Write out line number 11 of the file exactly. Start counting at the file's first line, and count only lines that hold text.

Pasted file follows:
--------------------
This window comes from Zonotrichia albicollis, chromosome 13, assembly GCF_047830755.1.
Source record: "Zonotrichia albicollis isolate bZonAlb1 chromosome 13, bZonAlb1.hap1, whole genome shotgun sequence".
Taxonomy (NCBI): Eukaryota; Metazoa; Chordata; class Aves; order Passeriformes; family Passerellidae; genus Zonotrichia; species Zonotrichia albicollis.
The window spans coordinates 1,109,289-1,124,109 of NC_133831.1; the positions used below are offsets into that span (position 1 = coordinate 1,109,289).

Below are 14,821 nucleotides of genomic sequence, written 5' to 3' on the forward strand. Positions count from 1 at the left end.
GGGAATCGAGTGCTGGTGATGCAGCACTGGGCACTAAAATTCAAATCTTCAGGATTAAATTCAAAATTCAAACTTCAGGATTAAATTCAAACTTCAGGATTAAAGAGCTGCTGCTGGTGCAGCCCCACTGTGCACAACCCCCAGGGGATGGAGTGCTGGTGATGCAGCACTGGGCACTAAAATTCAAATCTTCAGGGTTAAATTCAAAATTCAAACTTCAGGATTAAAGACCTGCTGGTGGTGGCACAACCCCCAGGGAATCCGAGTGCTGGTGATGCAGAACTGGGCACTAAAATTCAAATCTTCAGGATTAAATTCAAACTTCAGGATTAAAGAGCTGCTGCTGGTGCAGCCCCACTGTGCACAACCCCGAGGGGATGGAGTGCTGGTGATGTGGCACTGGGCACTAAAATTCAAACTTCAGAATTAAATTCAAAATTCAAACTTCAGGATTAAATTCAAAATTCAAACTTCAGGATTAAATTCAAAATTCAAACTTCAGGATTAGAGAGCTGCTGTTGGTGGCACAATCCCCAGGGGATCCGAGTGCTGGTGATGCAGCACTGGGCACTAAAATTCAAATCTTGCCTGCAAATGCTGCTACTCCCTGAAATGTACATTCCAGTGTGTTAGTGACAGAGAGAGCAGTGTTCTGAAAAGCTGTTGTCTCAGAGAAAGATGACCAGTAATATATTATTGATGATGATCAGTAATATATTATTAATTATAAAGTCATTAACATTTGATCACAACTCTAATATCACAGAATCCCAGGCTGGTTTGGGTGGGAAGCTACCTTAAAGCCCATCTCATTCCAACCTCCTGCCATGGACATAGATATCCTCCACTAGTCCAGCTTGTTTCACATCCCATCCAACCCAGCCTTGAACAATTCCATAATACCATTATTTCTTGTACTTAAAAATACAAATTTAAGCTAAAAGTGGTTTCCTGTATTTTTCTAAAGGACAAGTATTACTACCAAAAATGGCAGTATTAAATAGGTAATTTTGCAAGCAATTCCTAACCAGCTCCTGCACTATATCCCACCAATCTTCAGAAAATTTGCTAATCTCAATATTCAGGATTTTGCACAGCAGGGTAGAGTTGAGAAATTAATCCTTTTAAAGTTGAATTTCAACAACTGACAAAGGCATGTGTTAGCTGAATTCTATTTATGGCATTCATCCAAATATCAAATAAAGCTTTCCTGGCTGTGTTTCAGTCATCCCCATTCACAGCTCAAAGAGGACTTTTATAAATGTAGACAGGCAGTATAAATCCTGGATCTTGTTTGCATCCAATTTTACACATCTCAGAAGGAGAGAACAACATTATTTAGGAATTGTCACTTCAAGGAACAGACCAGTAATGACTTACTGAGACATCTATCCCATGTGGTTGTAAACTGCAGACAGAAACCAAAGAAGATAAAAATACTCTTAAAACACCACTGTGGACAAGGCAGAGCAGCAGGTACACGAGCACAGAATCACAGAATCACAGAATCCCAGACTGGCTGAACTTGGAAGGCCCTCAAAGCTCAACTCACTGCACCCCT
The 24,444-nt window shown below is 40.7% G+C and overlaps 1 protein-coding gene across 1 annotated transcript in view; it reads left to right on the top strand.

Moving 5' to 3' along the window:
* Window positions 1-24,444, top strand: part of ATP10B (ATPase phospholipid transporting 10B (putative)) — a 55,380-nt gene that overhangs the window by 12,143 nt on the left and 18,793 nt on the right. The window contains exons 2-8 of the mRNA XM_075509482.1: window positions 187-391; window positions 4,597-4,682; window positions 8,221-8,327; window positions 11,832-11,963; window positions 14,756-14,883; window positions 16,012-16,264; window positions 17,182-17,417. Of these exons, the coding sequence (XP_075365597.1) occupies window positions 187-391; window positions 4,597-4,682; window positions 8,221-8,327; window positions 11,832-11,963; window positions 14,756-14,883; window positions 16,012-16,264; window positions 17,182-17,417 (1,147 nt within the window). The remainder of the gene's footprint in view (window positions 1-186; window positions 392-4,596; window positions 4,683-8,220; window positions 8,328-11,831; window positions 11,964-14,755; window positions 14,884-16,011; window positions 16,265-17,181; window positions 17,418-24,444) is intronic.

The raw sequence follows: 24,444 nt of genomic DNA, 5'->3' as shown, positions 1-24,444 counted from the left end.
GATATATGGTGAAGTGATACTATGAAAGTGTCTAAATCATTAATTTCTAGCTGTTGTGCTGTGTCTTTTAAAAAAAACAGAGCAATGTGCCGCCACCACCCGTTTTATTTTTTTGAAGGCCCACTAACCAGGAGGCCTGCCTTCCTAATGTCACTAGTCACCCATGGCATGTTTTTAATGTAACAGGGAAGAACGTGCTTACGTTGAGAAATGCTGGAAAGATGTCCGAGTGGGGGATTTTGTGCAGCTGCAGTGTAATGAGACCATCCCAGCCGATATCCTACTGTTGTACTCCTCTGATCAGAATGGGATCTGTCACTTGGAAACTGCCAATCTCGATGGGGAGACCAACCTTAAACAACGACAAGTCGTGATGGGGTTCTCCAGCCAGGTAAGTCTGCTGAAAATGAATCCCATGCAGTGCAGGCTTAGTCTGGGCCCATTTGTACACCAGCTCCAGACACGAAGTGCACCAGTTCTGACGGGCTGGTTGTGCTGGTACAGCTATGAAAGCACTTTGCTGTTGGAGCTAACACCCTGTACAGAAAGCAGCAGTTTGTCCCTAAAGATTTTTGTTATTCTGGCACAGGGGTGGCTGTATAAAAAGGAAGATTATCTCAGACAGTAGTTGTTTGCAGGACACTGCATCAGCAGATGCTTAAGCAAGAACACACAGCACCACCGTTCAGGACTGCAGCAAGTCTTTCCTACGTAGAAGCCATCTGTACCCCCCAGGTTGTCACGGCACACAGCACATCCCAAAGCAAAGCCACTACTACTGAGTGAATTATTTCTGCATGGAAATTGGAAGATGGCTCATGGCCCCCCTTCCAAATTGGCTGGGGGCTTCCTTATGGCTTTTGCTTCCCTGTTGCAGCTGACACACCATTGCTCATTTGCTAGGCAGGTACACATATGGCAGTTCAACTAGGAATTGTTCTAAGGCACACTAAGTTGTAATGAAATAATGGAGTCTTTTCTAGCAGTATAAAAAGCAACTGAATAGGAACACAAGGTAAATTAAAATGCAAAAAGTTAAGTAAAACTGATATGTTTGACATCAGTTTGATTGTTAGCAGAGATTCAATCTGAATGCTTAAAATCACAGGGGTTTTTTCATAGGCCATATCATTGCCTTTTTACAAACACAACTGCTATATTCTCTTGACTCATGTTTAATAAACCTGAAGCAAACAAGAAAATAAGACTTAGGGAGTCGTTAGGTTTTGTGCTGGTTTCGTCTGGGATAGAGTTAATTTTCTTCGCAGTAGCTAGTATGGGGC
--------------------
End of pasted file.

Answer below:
GATATATGGTGAAGTGATACTATGAAAGTGTCTAAATCATTAATTTCTAGCTGTTGTGCTGTGTCTTTTAAAAAAAACAGAGCAATGTGCCGCCACCACCCGTTTTATTTTTTTGAAGGCCCACTAACCAGGAGGCCTGCCTTCCTAATGTCACTAGTCACCCATGGCATGTTTTTAATGTAACAGGGAAGAACGTGCTTACGTTGAGAAATGCTGGAAAGATGTCCGAGTGGGGGATTTTGTGCAGCTGCAGTGTAATGAGACCATCCCAGCCGATATCCTACTGTTGTACTCCTCTGATCAGAATGGGATCTGTCACTTGGAAACTGCCAATCTCGATGGGGAGACCAACCTTAAACAACGACAAGTCGTGATGGGGTTCTCCAGCCAGGTAAGTCTGCTGAAAATGAATCCCATGCAGTGCAGGCTTAGTCTGGGCCCATTTGTACACCAGCTCCAGACACGAAGTGCACCAGTTCTGACGGGCTGGTTGTGCTGGTACAGCTATGAAAGCACTTTGCTGTTGGAGCTAACACCCTGTACAGAAAGCAGCAGTTTGTCCCTAAAGATTTTTGTTATTCTGGCACAGGGGTGGCTGTATAAAAAGGAAGATTATCTCAGACAGTAGTTGTTTGCAGGACACTGCATCAGCAGATGCTTAAGCAAGAACACACAGCACCACCGTTCAGGACTGCAGCAAGTCTTTCCTACGTAGAAGCCATCTGTACCCCCCAGGTTGTCACGGCACACAGCACATCCCAAAGCAAAGCCACTACTACTGAGTGAATTATTTCTGCATGGAAATTGGAAGATGGCTCATGGCCCCCCTTCCAAATTGGCTGGGGGCTTCCTTATGGCTTTTGCTTCCCTGTTGCAGCTGACACACCATTGCTCATTTGCTAGGCAGGTACACATATGGCAGTTCAACTAGGAATTGTTCTAAGGCACACTAAGTTGTAATGAAATAATGGAGTCTTTTCTAGCAGTATAAAAAGCAACTGAATAGGAACACAAGGTAAATTAAAATGCAAAAAGTTAAGTAAAACTGATATGTTTGACATCAGTTTGATTGTTAGCAGAGATTCAATCTGAATGCTTAAAATCACAGGGGTTTTTTCATAGGCCATATCATTGCCTTTTTACAAACACAACTGCTATATTCTCTTGACTCATGTTTAATAAACCTGAAGCAAACAAGAAAATAAGACTTAGGGAGTCGTTAGGTTTTGTGCTGGTTTCGTCTGGGATAGAGTTAATTTTCTTCGCAGTAGCTAGTATGGGGC